China has been the wildcard in the oil supply-demand balance for most of this year, and I pointed that out in this blog numerous times over the past several months. This country’s recovery from its COVID-19 economic shutdowns, which were far more draconian than those in either the United States or Europe, has been weaker than many analysts and economists expected. The fact then that its government is injecting stimulus into the economy to get it growing at a much faster pace is creating optimism that this growth will boost the country’s consumption of crude oil. That would naturally increase the demand and given that supplies are already somewhat tight, could lead to a supply shortage in the second half of the year. The International Energy Agency currently projects this scenario as well. That would, obviously, drive energy prices higher during the second half of 2023.
Strategic Petroleum Reserve
A second source of large incremental crude oil demand comes from the United States itself. As I have reported on before, the Biden Administration started selling crude oil from the Strategic Petroleum Reserve last year in an attempt to increase the supply of crude oil in the market and cause prices to fall. That strategy generally worked, and it was one of the reasons why prices began to decline last summer. The Administration consistently stated that it would begin buying crude oil to refill the Strategic Petroleum Reserve once prices reached $72 per barrel. That never actually happened. In fact, the Administration has not only not repurchased any crude oil to refill the national stockpile, but it resumed sales of crude oil in March, following a brief lull over the winter:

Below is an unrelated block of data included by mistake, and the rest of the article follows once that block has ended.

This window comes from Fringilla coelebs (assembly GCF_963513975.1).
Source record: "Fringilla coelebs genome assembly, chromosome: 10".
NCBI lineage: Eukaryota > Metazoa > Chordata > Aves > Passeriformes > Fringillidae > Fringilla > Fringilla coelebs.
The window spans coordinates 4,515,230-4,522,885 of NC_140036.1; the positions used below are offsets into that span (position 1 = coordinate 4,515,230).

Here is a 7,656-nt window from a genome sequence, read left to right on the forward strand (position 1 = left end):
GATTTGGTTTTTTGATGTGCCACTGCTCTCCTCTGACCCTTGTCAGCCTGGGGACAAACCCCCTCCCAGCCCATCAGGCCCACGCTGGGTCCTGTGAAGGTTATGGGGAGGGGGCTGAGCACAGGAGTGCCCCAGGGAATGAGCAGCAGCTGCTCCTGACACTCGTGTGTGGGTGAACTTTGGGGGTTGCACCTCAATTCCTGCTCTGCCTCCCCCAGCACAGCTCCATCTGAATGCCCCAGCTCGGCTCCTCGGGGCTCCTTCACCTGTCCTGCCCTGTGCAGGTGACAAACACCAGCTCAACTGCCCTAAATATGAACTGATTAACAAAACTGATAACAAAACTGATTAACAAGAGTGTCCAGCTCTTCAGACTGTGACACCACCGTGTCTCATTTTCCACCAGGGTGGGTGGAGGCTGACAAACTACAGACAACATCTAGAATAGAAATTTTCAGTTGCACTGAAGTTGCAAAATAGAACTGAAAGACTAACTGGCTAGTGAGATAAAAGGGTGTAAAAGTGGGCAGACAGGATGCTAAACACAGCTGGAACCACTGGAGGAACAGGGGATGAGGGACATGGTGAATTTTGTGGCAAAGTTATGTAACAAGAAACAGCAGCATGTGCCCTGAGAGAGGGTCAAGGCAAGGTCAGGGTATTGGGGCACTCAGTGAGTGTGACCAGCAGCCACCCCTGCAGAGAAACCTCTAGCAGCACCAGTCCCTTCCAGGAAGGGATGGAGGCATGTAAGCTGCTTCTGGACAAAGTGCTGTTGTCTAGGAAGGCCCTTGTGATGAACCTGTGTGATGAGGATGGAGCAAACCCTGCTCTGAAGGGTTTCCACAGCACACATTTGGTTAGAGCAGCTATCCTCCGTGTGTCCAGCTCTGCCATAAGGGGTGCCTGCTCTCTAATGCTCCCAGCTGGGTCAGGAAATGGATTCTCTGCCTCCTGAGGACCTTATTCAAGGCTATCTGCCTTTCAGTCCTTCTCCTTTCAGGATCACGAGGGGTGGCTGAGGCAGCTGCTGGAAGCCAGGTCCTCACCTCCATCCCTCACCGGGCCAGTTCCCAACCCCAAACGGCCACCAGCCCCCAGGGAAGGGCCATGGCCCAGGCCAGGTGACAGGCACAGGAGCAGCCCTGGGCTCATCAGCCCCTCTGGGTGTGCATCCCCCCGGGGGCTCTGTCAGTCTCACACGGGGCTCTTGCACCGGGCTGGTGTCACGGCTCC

These sales, which went on for fifteen straight weeks, occurred despite the fact that the previously stated $72 per barrel price had been breached. Curiously, we can see that the sales from the Strategic Petroleum Reserve stopped right about the time that energy prices started to rise last month. Thus, one could conclude that a very big reason for the crude oil price weakness that we saw in the first half of this year was caused by the United States government flooding the market with crude oil using the Strategic Petroleum Reserve!
This also creates a source of crude oil demand for the second half of the year. As of July 21, 2023, there are 346.759 million barrels of crude oil remaining in the Strategic Petroleum Reserve. To put this in perspective, this is the lowest level since 1983:
It is obviously well below the 714 million barrels that the Strategic Petroleum Reserve is designed to hold. At some point, the national reserves will need to be refilled and that will obviously represent a very large new buyer entering the market. The question is when this will happen. The Biden Administration has suggested that it will begin refilling the reserves during the second half of this year. When we consider the sheer amount of oil that will need to be purchased to accomplish this task, we can see that this process could very easily take years to complete. However, it does seem rather unlikely that the United States government will attempt to manipulate prices downward anymore, given the limited amount of crude oil remaining in storage and the need to keep some on hand in the event of an actual emergency. Thus, we could start seeing fundamentals finally return to the energy market and those fundamentals all support a bullish narrative. Thus, there are some reasons to believe that crude oil prices will go up over the second half of this year.
Disclosure: I am long various energy-focused funds that will almost certainly benefit from rising crude oil prices. However, not one of them is mentioned in this article. I exercise no control over the holdings in these funds and their positions may change at any time without my knowledge.